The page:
The last opposition leader to truly generate media-bubble excitement was Mark Latham, from late 2003 up to the October 2004 election. He ticked all the storytellers’ boxes about what someone destined for victory should do; the Australian’s Paul Kelly even labelled him a “conviction politician” — just like John Howard!

Then, on election day, Labor recorded the worst result of any opposition since the one led by Latham’s mentor, Gough Whitlam, in 1977.

No matter how attractive the idea of a big, ambitious speech generating excitement and momentum and eventually leading to victory, history has never panned out that way. Reality has tended to be more mundane: the opinion polls start to show a government looking like it might lose, narratives are adjusted, and events are retrofitted to that expectation.

Politicians are hostage to timing and luck, much more than they, their parties and (particularly) professional campaigners like to admit. There are highly winnable elections, which can be stuffed up by inept leaders and strategies. (See the Latham experiment, above.) May 2019 was winnable for Labor, too, but ruined by big, complicated policies.

Until Covid came along, the next election was looking wide open: a nine-year-old government still labouring under sluggish economic conditions and negligible wages growth. But the pandemic has upped the authority of incumbents. The big question is how much this remains the case, and for how long.

Albanese’s internal enemies will undoubtedly use Thursday’s non-event as backgrounding ammo. But they would have used a big-bang speech that way too. Whoever had become Labor leader after the last election would be struggling today.

What should Anthony Albanese do? “Made in Australia” is pie in the sky but easy and good politics for an opposition. The “debt and deficits” campaign is worth pursuing only if the aim is to eat into the Coalition’s advantage on the economy. As an exercise in revenge it is pointless: yes, the Rudd and Gillard government’s alleged “debt and deficits disaster” was a con that a lot of the media (not just the usual suspects) bought into. There’s nothing that can be done about that now.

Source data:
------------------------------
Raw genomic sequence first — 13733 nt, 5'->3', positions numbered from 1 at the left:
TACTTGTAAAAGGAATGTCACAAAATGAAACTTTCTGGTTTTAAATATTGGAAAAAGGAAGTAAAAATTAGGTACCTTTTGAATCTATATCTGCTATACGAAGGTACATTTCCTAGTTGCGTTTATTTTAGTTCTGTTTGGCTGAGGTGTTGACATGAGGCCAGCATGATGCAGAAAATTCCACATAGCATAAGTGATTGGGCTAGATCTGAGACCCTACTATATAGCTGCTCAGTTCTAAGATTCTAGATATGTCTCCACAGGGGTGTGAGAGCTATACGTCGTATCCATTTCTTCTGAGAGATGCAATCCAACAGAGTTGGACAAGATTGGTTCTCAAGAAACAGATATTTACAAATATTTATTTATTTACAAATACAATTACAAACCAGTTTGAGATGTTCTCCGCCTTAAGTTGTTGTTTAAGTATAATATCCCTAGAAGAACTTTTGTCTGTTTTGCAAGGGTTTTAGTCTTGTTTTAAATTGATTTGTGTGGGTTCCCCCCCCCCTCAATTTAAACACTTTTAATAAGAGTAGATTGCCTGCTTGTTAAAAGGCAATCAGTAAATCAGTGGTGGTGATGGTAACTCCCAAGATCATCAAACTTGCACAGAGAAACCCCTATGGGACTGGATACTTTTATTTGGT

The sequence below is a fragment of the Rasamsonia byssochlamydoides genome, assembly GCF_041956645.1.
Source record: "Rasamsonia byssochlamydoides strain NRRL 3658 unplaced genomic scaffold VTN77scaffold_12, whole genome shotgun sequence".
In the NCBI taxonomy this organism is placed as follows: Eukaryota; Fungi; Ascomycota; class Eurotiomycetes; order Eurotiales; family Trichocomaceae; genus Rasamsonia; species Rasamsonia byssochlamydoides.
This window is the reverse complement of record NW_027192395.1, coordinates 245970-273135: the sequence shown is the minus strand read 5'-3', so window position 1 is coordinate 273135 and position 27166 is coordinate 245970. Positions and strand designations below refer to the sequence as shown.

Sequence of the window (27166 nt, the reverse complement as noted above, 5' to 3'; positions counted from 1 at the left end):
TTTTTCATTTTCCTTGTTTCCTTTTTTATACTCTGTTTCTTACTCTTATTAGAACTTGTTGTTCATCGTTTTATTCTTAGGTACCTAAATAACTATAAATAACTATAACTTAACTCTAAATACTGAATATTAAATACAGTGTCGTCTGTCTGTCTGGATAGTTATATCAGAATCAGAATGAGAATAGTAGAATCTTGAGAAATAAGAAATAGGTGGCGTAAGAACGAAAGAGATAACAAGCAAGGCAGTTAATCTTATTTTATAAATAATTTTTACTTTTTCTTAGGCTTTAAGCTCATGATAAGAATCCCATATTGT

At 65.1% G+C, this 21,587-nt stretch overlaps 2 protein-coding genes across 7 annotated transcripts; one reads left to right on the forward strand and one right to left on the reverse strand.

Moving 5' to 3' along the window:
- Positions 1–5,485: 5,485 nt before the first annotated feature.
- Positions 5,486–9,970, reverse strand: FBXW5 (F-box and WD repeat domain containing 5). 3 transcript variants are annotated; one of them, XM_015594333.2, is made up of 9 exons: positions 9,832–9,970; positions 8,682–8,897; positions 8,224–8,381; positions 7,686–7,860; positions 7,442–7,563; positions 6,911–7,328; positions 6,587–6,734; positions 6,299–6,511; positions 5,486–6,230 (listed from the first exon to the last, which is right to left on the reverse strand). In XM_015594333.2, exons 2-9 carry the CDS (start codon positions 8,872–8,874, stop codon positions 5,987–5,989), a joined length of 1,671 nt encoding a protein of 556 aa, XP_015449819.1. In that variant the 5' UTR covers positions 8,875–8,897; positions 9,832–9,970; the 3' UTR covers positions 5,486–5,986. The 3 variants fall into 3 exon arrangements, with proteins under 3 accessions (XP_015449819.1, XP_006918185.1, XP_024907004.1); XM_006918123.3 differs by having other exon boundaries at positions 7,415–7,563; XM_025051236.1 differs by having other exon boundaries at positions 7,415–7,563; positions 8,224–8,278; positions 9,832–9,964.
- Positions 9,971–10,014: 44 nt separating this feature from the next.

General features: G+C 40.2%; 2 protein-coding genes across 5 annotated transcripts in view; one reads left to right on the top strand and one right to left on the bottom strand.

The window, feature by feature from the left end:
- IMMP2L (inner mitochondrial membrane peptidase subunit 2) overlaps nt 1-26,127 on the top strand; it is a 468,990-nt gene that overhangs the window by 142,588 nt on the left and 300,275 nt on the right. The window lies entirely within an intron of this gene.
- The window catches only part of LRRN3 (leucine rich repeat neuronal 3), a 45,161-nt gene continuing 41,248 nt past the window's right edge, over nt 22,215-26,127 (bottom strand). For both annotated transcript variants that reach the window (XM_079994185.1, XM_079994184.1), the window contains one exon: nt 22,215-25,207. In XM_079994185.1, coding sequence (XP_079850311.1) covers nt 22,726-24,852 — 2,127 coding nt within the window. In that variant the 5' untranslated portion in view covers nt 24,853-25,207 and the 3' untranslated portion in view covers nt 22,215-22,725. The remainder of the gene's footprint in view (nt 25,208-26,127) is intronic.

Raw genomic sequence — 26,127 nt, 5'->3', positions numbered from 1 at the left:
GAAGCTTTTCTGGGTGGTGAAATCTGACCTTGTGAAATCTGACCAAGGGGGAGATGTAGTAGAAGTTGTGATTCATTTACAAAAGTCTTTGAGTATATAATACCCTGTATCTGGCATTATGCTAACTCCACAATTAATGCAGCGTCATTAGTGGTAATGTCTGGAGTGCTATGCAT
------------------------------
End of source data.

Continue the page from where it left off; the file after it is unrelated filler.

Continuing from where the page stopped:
The “On your side” slogan is okay, until people tire of it. It does contain a touch of the dog whistle. On your side against whom? Big business, elites? Migrants who want your job?

There must be potential for that post-pandemic rebuilding theme. Tasmania’s Labor leader Rebecca White talked about it a lot during the recent state campaign, but her party did poorly at the ballot box. The sweet spot might be out there somewhere.

Meanwhile, a star waits in the wings: Tanya Plibersek, receiving support from, of all places (given her left-wing credentials), the Australian. Maybe it’s a ruse and once Albanese is fatally wounded they’ll switch to Jim Chalmers. The media loves a leadership stoush.

But the news isn’t all bleak. This week in parliament Scott Morrison threatened the Labor leader with an early election. That would be risky for the government, and might represent Albanese’s best chance of still being in the job when the election eventually comes around. •

Read next

1911 words

A risk-taker in the laboratory

A biography of biochemist Jennifer Doudna raises hard questions about where genetic research is heading

Right:

Slippery slope? Jennifer Doudna at the Royal Society in London in March 2018. Jeff Gilbert/Alamy

Slippery slope? Jennifer Doudna at the Royal Society in London in March 2018. Jeff Gilbert/Alamy